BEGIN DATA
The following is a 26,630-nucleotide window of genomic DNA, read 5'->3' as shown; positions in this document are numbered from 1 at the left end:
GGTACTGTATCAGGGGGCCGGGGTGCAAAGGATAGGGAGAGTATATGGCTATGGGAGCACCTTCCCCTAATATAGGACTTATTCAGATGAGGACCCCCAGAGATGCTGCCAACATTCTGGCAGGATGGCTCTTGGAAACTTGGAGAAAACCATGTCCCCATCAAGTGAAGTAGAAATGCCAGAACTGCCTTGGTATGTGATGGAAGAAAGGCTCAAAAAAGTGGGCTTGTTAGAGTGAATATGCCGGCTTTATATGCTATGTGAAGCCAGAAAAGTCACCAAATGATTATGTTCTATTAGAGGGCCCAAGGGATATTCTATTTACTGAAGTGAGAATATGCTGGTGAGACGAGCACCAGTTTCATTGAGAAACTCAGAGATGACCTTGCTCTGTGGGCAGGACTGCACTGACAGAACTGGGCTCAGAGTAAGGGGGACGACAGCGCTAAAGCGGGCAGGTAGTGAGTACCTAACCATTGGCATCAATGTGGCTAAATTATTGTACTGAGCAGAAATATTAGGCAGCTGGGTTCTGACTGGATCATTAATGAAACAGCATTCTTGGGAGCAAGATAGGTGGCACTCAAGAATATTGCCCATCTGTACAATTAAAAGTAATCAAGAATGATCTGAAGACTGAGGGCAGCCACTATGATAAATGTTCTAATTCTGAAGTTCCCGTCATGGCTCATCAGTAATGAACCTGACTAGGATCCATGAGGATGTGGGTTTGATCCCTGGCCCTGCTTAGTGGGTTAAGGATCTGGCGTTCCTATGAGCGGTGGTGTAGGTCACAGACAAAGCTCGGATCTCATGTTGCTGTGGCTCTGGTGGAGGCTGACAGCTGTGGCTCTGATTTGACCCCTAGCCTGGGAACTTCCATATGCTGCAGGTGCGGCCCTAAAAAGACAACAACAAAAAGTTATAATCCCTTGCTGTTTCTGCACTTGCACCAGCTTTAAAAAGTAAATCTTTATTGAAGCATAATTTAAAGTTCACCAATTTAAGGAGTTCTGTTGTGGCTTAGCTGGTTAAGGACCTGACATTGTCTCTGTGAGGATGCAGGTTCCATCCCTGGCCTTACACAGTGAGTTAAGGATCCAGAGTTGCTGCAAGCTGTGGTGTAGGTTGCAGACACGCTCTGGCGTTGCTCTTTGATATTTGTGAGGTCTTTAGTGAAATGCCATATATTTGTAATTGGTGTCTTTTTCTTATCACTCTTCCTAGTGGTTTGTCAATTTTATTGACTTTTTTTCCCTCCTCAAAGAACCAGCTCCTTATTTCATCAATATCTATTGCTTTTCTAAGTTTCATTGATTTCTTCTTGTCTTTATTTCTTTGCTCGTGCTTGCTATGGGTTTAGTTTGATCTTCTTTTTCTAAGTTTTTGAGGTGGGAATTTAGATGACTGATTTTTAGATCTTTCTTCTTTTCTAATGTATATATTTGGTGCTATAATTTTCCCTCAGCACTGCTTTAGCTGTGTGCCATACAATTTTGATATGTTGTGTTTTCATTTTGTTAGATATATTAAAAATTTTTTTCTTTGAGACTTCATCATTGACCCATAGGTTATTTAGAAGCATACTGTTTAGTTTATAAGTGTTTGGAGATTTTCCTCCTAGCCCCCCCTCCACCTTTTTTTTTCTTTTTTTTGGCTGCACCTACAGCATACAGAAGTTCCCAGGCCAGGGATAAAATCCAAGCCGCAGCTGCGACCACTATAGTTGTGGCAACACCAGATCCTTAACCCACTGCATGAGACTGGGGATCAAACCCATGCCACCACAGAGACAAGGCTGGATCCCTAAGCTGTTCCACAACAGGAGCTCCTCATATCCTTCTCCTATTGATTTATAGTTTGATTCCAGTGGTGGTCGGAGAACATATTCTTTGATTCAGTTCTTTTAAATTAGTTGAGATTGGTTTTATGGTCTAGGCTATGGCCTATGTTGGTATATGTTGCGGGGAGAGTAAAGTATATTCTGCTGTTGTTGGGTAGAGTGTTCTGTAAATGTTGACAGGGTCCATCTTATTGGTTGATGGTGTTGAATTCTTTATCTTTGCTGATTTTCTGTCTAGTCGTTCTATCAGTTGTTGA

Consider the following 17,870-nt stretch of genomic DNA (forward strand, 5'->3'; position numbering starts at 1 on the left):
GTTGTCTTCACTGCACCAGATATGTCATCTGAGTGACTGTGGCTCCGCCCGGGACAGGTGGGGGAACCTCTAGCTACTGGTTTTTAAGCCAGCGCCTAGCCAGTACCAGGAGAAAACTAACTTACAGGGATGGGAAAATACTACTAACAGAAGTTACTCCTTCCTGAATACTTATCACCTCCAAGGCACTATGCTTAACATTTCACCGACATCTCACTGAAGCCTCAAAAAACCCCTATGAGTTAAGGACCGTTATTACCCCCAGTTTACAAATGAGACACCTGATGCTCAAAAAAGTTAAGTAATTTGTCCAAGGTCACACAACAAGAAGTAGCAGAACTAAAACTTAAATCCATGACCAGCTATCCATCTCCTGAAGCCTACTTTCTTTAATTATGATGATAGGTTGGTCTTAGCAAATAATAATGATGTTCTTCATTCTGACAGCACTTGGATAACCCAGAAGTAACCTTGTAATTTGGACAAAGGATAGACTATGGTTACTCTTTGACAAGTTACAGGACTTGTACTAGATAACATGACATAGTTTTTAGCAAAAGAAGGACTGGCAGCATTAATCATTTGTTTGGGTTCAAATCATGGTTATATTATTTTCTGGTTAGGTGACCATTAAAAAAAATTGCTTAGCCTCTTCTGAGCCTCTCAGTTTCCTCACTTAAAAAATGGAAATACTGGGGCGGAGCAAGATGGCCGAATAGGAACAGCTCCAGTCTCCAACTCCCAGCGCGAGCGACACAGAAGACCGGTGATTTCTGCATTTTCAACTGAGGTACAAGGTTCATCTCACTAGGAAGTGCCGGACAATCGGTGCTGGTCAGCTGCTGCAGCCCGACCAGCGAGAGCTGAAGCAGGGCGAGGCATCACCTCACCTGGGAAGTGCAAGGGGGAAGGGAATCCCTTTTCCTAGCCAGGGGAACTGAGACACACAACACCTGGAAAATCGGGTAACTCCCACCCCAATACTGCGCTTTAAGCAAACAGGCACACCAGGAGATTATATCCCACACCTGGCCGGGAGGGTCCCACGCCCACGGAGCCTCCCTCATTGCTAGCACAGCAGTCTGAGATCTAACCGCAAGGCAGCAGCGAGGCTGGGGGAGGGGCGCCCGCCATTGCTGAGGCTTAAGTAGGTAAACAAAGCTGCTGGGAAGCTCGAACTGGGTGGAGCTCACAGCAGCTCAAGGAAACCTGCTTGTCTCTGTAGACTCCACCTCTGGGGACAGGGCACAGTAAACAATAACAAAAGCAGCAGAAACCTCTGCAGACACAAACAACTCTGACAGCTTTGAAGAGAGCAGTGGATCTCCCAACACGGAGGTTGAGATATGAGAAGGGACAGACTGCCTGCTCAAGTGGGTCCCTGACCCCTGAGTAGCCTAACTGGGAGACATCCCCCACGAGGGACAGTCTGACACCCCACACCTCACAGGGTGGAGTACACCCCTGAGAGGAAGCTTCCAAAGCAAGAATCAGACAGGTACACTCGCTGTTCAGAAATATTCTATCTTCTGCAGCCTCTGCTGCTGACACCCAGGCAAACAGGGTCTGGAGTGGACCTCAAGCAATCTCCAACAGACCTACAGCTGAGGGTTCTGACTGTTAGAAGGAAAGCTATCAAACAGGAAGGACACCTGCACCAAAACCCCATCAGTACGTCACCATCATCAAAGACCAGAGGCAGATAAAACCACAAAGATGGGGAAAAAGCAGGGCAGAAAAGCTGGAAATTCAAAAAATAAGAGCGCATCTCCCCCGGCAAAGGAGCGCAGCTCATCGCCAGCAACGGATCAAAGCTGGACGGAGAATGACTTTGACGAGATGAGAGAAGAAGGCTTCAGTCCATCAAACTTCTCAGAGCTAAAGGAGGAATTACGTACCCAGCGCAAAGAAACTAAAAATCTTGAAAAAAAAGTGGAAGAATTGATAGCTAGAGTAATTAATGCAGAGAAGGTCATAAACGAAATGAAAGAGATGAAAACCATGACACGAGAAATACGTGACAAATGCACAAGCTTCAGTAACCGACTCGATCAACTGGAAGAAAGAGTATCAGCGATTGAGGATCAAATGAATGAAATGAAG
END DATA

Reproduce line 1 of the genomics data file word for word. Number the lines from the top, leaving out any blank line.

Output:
The following is a 26,630-nucleotide window of genomic DNA, read 5'->3' as shown; positions in this document are numbered from 1 at the left end: